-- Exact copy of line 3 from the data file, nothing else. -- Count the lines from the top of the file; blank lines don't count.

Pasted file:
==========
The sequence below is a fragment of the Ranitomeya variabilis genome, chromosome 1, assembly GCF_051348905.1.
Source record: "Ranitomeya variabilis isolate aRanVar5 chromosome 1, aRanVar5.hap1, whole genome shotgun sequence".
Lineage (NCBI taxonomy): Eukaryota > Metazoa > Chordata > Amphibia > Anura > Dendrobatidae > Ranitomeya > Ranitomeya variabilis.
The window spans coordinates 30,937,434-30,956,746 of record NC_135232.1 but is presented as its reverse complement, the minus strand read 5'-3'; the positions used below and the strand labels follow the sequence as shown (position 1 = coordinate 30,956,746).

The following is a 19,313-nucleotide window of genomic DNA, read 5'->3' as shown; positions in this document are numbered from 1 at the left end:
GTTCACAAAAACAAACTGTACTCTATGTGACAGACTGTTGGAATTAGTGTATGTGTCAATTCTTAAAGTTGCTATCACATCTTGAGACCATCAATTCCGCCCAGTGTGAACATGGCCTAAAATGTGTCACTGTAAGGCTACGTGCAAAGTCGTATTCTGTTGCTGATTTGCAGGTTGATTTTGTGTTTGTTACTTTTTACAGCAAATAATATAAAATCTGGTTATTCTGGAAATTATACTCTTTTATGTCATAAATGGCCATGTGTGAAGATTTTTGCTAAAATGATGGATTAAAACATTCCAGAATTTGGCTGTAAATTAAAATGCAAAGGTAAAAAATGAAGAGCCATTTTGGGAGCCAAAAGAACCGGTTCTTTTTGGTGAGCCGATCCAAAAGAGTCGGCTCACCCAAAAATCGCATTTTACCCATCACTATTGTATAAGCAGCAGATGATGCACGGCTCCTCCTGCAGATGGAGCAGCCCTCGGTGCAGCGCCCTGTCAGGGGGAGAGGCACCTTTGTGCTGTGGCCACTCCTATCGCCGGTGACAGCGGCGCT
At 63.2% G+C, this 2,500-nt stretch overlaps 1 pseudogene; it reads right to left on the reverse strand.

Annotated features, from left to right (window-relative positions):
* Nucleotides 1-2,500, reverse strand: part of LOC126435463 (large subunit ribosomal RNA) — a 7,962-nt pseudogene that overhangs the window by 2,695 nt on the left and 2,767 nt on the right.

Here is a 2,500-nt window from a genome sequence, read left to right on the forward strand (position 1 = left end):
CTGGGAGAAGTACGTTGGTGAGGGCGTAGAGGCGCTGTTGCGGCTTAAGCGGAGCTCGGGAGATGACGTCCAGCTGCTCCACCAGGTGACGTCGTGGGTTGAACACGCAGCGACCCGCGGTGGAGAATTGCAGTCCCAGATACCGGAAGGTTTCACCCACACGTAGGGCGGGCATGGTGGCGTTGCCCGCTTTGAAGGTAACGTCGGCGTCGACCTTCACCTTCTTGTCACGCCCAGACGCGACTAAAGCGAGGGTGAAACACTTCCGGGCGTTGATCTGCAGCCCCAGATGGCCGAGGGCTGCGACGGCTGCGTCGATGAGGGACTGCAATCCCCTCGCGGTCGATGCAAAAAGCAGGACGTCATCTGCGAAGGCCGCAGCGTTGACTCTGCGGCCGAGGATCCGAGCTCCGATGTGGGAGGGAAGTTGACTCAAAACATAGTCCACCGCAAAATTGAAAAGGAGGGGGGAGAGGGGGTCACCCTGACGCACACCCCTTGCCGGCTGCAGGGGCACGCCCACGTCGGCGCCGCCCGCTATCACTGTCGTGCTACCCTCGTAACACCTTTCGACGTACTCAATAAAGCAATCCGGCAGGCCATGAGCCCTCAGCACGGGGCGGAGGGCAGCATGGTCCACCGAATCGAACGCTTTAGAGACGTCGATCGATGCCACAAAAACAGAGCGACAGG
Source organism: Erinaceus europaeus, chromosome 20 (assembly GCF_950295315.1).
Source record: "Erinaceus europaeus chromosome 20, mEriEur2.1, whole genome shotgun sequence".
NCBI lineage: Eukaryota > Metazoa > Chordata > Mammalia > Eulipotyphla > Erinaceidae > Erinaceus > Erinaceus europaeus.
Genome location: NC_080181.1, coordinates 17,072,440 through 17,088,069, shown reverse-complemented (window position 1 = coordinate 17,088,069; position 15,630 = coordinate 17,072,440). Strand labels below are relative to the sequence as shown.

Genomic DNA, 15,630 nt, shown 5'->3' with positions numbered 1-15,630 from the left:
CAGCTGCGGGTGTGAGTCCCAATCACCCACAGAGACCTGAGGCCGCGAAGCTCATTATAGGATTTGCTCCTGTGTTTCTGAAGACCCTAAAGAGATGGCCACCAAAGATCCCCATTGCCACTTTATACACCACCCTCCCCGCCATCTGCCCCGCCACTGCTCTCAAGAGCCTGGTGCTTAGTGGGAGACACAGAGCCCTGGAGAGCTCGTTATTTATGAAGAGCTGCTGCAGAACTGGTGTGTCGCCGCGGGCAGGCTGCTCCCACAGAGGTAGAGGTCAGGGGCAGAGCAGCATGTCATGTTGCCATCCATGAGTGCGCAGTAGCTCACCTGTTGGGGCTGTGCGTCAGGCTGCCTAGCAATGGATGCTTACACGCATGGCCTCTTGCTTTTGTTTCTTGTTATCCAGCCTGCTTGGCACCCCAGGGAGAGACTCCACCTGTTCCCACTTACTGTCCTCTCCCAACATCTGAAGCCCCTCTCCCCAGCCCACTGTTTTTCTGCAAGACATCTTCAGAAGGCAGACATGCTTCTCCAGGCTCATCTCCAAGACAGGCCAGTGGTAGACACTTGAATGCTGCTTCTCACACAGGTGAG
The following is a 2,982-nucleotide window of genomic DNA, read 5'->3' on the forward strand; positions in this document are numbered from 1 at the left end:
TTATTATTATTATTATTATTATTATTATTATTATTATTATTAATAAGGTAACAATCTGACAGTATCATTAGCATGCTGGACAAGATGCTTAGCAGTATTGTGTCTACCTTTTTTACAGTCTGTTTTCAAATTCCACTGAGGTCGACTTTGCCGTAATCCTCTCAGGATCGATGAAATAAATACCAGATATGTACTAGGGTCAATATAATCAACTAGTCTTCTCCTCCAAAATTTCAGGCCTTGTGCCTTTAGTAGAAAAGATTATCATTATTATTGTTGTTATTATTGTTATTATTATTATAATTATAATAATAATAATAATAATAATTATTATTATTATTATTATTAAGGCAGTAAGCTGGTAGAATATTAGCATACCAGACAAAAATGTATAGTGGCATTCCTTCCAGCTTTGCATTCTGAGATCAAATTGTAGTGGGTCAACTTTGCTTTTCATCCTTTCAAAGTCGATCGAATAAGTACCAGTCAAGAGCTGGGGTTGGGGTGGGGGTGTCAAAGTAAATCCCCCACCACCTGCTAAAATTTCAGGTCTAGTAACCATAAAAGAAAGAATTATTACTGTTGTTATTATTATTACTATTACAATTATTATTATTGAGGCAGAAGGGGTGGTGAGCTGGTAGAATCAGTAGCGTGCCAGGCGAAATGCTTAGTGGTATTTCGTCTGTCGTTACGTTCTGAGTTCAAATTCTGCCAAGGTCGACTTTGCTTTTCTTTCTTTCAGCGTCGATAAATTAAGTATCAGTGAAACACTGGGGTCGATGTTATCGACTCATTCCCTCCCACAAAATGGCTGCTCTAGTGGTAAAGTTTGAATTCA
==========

Lineage (NCBI taxonomy): Eukaryota > Metazoa > Chordata > Amphibia > Anura > Dendrobatidae > Ranitomeya > Ranitomeya variabilis.